Whatever it took—this was Zach’s modus. He wanted fame more than anything, even if it edged on notoriety. And fame is hard to achieve in middle school if you aren’t athletic or rich or popular or smart or funny. But this didn’t stop Zach from trying.
“Sorry, Mrs. Swartz,” he’d say as he walked late into my class.
He’d clear his throat to be sure his voice reached the far corners of my just-settled class.
“I got called to the principal’s office again. This time for a consultation about how to increase school spirit.”
One day the superintendent dropped by my class unannounced. We were in a writing workshop, and I continued to conference with a student as the superintendent walked the aisles observing student work, his eyes alert and hands clasped behind his back.
Lucky me, it was a picture-perfect class. Students were absorbed in research and drafting and editing. And then as the superintendent neared Zach’s desk, I saw Zach straighten his back and clear his throat.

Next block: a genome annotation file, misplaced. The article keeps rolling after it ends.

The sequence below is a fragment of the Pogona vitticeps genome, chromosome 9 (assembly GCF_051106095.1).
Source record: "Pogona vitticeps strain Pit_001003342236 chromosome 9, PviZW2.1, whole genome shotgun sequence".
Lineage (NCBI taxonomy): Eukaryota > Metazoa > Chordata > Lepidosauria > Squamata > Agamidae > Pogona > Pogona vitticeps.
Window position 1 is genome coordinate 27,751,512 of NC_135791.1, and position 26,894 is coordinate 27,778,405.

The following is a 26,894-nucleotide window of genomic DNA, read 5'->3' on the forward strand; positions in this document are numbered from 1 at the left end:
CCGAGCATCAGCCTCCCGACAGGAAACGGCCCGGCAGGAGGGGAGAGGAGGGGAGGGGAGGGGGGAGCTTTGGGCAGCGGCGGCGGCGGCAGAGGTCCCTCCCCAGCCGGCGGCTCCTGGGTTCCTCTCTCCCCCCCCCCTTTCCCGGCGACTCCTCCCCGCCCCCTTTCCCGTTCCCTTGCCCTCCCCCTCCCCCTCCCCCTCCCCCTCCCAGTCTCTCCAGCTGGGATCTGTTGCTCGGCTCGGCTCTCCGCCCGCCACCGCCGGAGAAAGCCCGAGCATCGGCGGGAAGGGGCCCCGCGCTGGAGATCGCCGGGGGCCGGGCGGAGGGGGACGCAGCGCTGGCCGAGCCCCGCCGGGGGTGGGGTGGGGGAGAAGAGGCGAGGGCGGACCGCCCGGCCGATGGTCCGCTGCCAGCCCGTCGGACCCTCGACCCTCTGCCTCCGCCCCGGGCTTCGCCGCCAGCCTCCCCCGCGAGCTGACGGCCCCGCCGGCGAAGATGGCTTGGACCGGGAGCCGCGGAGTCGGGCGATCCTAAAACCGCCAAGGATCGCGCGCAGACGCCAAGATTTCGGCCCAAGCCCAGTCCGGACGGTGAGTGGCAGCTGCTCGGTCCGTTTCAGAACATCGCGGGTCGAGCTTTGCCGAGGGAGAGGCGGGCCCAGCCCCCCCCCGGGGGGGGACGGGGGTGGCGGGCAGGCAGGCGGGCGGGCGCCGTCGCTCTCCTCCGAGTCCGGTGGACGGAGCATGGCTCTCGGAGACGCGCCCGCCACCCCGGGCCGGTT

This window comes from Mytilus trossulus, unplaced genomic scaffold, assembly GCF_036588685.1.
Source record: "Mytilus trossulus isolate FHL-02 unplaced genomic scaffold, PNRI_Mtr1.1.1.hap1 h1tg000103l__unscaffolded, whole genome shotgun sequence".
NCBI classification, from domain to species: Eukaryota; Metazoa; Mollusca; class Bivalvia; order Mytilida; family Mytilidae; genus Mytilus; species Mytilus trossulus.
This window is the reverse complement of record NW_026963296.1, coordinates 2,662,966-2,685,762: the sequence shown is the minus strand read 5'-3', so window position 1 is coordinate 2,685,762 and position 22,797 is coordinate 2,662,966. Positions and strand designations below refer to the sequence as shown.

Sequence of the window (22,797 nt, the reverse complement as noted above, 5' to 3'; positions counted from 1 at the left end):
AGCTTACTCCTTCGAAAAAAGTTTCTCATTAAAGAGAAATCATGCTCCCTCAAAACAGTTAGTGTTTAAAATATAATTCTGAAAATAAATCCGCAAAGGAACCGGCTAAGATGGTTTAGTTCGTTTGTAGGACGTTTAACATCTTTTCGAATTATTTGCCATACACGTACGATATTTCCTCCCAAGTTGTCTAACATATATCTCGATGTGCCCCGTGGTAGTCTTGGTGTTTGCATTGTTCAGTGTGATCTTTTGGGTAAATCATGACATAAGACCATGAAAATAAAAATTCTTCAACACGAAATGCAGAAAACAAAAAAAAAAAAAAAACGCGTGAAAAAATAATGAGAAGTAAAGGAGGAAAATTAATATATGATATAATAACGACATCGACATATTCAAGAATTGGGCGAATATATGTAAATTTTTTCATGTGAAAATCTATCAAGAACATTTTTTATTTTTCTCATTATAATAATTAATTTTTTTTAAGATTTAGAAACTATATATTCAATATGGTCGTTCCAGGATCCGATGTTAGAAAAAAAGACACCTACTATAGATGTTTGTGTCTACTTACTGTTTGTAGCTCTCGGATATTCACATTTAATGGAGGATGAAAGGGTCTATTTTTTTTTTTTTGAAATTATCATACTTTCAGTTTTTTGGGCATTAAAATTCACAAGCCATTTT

None of us on the faculty or staff ever addressed the superintendent without the title of doctor. And certainly, no student ever dared.
Except for Zach.
“Hi, there, Jake!” he said, skipping the title, not bothering with the proper name, and landing directly on the nickname.
It didn’t take the superintendent long to leave the room.
Zach had just demonstrated once again what repeated studies show, that students want to be associated with fame. More than financial success or achievement or a sense of community, they want people to give them attention and know their names.
They want this so much that if nothing else works, they turn to trouble, an easy and cheap way to get attention, a kind of faux form of fame.
There’s no sense in fighting this. Attention seekers win every time. But teachers who work proactively to draw out the essence of each student and make it visible to others, reduce their need for notoriety. What these teachers offer, instead, is life-giving ways to be known.